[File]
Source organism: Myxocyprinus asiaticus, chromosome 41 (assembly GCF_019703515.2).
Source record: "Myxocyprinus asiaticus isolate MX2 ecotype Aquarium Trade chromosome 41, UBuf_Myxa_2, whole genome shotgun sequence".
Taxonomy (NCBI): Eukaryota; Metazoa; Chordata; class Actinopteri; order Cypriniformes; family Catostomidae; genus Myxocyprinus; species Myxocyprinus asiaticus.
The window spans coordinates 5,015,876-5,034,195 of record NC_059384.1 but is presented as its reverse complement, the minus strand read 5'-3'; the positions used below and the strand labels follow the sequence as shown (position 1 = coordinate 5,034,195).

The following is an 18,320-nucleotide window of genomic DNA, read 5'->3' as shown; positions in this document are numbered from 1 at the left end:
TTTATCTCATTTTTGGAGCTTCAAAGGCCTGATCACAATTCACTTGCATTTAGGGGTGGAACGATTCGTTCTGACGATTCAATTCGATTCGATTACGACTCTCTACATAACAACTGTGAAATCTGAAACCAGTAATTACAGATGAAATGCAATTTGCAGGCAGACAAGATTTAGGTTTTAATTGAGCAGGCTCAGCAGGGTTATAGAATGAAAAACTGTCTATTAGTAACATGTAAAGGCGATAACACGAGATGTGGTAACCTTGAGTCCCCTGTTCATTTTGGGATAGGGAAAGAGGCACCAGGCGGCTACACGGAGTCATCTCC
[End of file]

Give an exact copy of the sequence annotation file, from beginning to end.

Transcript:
Source organism: Myxocyprinus asiaticus, chromosome 41 (assembly GCF_019703515.2).
Source record: "Myxocyprinus asiaticus isolate MX2 ecotype Aquarium Trade chromosome 41, UBuf_Myxa_2, whole genome shotgun sequence".
Taxonomy (NCBI): Eukaryota; Metazoa; Chordata; class Actinopteri; order Cypriniformes; family Catostomidae; genus Myxocyprinus; species Myxocyprinus asiaticus.
The window spans coordinates 5,015,876-5,034,195 of record NC_059384.1 but is presented as its reverse complement, the minus strand read 5'-3'; the positions used below and the strand labels follow the sequence as shown (position 1 = coordinate 5,034,195).

The following is an 18,320-nucleotide window of genomic DNA, read 5'->3' as shown; positions in this document are numbered from 1 at the left end:
TTTATCTCATTTTTGGAGCTTCAAAGGCCTGATCACAATTCACTTGCATTTAGGGGTGGAACGATTCGTTCTGACGATTCAATTCGATTCGATTACGACTCTCTACATAACAACTGTGAAATCTGAAACCAGTAATTACAGATGAAATGCAATTTGCAGGCAGACAAGATTTAGGTTTTAATTGAGCAGGCTCAGCAGGGTTATAGAATGAAAAACTGTCTATTAGTAACATGTAAAGGCGATAACACGAGATGTGGTAACCTTGAGTCCCCTGTTCATTTTGGGATAGGGAAAGAGGCACCAGGCGGCTACACGGAGTCATCTCC